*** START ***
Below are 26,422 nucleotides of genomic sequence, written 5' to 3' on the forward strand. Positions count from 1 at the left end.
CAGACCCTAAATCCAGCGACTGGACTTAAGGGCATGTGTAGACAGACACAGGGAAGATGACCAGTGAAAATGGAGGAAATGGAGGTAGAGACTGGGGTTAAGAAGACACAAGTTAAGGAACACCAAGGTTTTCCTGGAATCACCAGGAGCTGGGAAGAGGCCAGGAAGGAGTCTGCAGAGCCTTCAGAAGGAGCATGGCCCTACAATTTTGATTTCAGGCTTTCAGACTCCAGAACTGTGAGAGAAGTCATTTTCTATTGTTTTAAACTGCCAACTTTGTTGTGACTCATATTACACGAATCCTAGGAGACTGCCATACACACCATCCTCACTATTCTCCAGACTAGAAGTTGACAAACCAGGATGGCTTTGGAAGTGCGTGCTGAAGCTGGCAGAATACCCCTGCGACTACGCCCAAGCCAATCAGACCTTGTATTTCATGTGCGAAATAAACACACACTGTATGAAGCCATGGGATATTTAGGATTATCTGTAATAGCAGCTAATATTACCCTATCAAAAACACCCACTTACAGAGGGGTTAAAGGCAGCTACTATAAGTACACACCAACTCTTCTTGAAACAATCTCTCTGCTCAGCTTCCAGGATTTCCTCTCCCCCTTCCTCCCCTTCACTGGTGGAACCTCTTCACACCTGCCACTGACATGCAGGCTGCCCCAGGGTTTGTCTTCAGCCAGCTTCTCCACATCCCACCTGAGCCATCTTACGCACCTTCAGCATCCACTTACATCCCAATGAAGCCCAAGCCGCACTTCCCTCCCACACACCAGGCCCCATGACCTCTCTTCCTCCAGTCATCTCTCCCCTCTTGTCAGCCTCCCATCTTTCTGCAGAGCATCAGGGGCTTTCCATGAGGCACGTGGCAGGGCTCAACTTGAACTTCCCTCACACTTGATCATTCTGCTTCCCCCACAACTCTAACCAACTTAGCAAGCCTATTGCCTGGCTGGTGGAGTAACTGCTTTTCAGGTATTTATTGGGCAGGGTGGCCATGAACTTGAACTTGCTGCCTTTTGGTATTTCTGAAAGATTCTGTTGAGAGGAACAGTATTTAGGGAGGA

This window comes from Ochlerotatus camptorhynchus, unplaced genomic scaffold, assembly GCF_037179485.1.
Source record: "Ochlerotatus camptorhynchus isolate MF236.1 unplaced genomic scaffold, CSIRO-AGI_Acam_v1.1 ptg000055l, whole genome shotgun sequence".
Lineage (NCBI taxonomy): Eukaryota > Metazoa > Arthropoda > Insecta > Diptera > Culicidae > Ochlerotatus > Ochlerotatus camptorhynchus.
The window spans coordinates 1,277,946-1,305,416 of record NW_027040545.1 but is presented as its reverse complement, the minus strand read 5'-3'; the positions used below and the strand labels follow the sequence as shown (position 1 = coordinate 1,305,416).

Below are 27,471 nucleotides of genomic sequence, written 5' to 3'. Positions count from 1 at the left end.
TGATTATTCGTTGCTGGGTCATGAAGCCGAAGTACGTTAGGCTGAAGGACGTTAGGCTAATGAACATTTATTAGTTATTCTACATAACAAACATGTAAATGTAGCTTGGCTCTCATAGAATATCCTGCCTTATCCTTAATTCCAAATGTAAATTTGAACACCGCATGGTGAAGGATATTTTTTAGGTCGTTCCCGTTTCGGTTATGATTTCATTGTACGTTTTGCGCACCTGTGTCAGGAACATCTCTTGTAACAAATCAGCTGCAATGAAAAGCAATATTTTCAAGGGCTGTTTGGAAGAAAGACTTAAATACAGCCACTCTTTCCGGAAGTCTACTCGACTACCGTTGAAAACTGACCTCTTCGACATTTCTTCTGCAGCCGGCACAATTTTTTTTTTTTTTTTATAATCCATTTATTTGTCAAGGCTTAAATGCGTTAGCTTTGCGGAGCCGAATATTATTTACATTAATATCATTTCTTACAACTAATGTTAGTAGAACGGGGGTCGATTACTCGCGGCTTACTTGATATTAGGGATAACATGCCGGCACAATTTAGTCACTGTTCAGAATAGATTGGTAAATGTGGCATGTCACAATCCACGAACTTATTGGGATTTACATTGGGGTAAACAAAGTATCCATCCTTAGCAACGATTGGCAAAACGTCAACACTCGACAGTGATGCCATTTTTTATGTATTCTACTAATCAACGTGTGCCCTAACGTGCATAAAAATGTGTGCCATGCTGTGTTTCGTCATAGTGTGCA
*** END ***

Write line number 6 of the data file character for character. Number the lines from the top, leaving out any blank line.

The window spans coordinates 1,277,946-1,305,416 of record NW_027040545.1 but is presented as its reverse complement, the minus strand read 5'-3'; the positions used below and the strand labels follow the sequence as shown (position 1 = coordinate 1,305,416).